isobars wrote:
Food for thought for the few people here willing to read anything longer than a tweet....

From WSJ, Sept 15, by the WSJ Editorial Board:

EUROPE'S CLIMATE LESSON FOR AMERICA
...

Russia has exploited the chaos by slowing gas deliveries, ostensibly to increase pressure on Germany to finish the Nord Stream 2 pipeline certification. Vladimir Putin last week took a swipe at the “smart alecs” in the European Commission for “market-based” pricing that increased competition in gas, including from U.S. liquefied natural gas imports.

Mr. Putin can throw his weight around in Europe because the rest of the world also needs his gas. Drought has reduced hydropower in Asia, and manufacturers are using more energy to supply the West with more goods.
...
Europe is showing the folly of trying to purge CO2 from the economy. No matter how heavily subsidized, renewables can’t replace fossil fuels in a modern economy. Households and businesses get stuck with higher energy bills even as CO2 emissions increase. Europe’s problems are a warning to the U.S., if only Democrats would heed it.


Interesting logic in that WSJ editorial. Which is it now: Are we or aren't we too dependent on carbon based energy and its suppliers?

_________________
florian - ny22

http://www.windsurfing.kasail.com/
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mac



Joined: 07 Mar 1999
Posts: 16734
Location: Berkeley, California

PostPosted: Thu Oct 21, 2021 11:39 am    Post subject: Reply with quote

Those who lied about the impacts of carbon fuels, and those who resisted change, will be remembered as the dinosaurs of our time.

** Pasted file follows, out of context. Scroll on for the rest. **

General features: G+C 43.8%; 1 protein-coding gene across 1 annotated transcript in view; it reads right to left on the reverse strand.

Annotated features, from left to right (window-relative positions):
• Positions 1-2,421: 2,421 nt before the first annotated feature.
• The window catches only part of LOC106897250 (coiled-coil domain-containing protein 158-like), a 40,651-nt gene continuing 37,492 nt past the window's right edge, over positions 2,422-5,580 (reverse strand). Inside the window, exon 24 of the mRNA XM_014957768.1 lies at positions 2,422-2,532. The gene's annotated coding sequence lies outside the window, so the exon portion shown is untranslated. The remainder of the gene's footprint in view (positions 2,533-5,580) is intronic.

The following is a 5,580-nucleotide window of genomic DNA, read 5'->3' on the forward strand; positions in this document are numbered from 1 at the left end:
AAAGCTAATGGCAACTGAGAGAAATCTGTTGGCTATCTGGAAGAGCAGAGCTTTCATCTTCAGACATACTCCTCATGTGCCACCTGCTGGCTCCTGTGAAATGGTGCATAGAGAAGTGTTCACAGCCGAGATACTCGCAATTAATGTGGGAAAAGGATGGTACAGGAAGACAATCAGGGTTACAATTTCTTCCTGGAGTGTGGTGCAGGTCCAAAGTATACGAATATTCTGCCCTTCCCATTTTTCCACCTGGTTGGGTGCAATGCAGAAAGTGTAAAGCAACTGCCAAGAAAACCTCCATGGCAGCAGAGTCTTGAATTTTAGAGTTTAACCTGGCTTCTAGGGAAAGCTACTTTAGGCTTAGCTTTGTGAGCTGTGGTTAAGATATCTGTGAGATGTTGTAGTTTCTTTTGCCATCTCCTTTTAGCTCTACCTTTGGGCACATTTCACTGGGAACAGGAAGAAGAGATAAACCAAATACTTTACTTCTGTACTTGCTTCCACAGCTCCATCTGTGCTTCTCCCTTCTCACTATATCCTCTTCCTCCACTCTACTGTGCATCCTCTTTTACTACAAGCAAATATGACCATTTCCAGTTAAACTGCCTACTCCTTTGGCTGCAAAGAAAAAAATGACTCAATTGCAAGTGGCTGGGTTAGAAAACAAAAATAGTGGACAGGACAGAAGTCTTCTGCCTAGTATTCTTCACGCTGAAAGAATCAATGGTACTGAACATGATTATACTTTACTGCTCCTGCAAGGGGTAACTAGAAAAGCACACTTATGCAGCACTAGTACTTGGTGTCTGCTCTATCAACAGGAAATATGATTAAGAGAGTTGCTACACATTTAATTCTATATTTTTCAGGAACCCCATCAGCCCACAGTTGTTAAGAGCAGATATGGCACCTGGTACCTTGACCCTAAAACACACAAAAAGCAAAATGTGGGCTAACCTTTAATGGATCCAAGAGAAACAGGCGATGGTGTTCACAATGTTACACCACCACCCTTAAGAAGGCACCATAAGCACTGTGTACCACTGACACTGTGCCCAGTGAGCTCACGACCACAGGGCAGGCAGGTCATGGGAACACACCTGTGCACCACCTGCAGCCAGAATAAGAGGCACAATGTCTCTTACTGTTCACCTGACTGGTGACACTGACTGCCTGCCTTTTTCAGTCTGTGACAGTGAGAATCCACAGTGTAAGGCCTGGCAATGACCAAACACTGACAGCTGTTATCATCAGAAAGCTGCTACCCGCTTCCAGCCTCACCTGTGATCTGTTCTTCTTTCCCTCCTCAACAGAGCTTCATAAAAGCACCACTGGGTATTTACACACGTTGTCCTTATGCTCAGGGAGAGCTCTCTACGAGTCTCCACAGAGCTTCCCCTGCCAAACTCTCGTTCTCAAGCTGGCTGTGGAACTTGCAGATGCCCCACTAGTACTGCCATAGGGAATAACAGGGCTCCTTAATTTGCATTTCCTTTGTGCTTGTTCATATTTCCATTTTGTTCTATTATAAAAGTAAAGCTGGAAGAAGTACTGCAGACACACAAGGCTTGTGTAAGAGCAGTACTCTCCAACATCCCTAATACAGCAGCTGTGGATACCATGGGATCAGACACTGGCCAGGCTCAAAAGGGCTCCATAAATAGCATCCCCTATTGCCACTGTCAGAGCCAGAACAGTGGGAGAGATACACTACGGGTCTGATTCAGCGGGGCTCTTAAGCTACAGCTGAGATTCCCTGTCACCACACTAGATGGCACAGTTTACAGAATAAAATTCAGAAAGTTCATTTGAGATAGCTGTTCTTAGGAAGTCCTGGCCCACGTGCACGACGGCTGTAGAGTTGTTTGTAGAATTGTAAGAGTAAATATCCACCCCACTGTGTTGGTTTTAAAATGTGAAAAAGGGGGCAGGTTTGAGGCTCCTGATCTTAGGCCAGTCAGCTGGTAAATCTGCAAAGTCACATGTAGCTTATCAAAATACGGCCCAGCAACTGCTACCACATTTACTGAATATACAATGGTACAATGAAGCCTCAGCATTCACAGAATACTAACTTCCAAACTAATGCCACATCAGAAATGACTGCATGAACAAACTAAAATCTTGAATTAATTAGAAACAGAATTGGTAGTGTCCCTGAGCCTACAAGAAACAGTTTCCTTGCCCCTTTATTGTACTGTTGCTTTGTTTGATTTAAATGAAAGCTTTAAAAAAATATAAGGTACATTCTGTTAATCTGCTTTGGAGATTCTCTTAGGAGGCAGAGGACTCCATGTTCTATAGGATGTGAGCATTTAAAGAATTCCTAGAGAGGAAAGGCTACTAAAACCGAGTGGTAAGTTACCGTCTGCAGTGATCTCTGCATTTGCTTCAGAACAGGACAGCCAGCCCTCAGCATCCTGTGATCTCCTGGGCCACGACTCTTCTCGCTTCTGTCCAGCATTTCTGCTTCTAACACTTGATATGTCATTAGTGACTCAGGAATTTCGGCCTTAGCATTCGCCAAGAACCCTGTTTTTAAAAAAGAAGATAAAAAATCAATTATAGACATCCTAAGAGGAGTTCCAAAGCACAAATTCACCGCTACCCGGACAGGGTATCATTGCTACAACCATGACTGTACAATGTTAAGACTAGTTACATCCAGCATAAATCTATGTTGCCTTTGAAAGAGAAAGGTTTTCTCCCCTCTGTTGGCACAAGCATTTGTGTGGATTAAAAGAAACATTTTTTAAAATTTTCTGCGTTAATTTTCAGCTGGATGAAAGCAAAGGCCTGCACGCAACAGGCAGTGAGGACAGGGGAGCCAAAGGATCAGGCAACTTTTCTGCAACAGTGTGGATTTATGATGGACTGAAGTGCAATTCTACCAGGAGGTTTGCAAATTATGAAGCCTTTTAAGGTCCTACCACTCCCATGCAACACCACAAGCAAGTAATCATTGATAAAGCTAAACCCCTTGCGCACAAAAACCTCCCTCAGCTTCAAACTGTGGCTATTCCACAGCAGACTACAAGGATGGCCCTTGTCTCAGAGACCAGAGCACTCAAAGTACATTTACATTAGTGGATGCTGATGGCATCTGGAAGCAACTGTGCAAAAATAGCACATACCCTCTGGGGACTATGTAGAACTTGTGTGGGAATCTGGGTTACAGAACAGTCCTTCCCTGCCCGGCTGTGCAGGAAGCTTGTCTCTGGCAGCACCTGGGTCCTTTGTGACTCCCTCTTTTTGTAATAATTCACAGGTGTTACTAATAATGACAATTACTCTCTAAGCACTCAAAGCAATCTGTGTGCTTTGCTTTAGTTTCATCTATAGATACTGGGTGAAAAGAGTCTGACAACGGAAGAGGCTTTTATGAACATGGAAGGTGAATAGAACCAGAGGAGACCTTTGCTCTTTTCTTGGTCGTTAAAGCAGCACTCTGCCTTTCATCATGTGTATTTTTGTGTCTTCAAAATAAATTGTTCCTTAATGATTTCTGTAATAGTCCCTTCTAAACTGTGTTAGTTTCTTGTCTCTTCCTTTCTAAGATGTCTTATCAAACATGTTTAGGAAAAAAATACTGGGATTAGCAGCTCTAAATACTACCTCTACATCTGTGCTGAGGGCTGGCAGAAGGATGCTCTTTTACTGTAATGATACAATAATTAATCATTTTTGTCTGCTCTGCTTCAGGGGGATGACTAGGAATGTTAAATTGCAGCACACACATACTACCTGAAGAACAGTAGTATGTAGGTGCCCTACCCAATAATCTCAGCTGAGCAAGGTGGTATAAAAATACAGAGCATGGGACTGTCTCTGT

Quote:
A new report from the medical journal The Lancet found that climate change is negatively impacting human health in many ways, from heat's links to increased violence to the proliferation of disease-carrying insects. Furthermore, the report found that world leaders are missing a chance to address the phenomenon, as most countries invest in an economic recovery from the pandemic without considering how to reduce emissions, with lead author Marina Romanello saying "we are recovering from a health crisis in a way that's putting our health at risk." (NPR News)
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mac



Joined: 07 Mar 1999
Posts: 16734
Location: Berkeley, California

PostPosted: Thu Oct 21, 2021 12:23 pm    Post subject: Reply with quote

Quote:
The Key Insight That Defined 50 Years of Climate Science
A climate scientist has won the Nobel Prize in Physics for the first time. It’s a reminder that the field, which emerged from the mid-20th century’s biggest questions, hasn’t always been fraught.

By Robinson Meyer
A long exposure of a passing storm over the horizon of the Pacific Ocean off the Oregon coast. The long exposure renders the clouds as an abstract blur of motion and color and the setting sun highlights the higher clouds with a warm glow while the lower clouds are dark and brooding.